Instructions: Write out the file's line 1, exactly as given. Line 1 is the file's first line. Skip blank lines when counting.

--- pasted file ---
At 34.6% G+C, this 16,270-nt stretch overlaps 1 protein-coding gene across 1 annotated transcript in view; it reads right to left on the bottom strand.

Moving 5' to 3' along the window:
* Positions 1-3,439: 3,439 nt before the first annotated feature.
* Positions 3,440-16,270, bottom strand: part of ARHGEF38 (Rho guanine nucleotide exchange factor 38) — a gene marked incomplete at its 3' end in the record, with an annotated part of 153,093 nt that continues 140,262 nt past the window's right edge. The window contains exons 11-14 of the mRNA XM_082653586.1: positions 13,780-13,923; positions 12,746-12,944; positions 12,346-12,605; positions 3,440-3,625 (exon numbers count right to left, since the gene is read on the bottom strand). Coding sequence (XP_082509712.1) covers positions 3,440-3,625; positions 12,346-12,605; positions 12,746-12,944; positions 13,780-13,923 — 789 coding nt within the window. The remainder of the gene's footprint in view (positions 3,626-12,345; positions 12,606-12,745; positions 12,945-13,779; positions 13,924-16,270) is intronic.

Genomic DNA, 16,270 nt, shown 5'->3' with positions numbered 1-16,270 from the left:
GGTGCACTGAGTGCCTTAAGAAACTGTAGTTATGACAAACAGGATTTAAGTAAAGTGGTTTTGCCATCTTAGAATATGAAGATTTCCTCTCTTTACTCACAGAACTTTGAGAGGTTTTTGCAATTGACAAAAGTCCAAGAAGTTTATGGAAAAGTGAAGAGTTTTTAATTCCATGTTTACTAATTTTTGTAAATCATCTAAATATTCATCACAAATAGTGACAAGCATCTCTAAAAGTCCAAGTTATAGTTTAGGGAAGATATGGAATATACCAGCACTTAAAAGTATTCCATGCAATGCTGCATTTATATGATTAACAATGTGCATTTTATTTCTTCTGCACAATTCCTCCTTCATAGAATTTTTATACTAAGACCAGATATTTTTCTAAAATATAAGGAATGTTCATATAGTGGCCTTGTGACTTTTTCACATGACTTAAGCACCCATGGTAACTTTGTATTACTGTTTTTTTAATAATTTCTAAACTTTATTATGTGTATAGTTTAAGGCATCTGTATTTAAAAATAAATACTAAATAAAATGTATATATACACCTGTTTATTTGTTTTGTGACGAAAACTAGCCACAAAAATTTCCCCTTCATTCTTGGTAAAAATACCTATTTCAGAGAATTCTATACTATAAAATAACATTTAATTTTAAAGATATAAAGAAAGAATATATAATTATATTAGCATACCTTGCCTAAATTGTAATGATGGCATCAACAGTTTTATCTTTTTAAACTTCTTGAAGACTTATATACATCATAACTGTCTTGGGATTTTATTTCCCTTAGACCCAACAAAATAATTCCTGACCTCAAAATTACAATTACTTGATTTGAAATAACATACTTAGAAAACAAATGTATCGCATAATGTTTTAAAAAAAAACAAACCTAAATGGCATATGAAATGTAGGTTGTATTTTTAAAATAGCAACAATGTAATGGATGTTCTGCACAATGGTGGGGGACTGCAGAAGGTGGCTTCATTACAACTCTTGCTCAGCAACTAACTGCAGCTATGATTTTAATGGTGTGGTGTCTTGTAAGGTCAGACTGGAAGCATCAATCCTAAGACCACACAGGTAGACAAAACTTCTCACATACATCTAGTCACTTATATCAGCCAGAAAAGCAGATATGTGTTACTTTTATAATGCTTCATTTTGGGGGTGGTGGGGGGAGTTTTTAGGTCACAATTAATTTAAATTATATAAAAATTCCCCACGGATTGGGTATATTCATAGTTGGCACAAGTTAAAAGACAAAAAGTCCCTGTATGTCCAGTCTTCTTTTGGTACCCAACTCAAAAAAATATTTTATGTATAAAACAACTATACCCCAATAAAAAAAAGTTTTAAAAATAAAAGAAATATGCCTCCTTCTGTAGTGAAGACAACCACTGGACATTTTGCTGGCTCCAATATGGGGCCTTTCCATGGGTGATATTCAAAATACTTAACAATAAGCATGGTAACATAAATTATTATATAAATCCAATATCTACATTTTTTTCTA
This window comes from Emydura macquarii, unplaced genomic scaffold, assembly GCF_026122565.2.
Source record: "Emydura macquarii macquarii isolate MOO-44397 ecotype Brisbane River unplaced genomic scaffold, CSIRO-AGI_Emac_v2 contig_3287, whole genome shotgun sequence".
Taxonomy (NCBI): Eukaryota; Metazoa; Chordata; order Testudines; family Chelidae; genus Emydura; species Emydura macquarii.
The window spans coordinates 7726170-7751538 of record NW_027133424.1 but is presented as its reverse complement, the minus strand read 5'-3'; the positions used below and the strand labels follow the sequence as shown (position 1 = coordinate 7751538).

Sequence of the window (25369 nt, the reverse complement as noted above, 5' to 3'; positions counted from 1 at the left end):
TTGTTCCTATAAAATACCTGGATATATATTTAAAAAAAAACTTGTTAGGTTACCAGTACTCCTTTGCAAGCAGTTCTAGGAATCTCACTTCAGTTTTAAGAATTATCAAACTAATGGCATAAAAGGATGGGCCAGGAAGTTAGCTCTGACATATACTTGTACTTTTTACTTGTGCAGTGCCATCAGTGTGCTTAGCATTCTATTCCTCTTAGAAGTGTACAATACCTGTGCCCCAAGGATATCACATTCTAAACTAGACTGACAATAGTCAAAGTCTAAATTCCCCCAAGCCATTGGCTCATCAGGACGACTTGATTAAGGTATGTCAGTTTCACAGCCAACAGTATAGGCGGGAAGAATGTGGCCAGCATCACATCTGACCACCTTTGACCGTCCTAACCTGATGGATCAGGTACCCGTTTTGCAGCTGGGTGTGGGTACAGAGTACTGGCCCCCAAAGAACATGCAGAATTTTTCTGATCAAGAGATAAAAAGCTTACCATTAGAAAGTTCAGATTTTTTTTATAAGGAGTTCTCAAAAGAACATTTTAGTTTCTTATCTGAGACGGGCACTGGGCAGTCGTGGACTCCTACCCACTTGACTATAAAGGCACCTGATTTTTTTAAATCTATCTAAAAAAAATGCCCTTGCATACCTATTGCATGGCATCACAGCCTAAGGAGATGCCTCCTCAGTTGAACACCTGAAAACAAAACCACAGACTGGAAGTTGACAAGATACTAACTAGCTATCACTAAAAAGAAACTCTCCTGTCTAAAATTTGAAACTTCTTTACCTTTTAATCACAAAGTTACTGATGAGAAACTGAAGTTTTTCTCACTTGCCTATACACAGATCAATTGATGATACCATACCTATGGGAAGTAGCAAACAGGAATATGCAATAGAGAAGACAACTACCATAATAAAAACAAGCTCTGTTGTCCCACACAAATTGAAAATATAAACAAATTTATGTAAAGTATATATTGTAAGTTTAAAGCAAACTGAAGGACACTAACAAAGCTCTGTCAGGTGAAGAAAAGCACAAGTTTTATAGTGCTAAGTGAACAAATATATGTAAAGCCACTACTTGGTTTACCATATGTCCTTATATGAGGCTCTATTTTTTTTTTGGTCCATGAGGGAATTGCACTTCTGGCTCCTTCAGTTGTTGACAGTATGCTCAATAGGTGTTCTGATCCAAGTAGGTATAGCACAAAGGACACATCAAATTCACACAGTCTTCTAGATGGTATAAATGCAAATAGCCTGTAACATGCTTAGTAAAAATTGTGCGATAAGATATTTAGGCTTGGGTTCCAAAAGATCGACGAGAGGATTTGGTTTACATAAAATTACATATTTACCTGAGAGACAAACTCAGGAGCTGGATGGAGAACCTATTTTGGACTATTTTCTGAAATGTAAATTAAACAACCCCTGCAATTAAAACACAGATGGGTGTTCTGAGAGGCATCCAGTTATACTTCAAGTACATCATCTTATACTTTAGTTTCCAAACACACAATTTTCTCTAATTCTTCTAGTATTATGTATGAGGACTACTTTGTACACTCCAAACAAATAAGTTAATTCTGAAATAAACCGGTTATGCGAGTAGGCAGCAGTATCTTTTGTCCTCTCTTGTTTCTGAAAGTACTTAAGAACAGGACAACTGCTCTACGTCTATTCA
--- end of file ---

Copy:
At 34.6% G+C, this 16,270-nt stretch overlaps 1 protein-coding gene across 1 annotated transcript in view; it reads right to left on the bottom strand.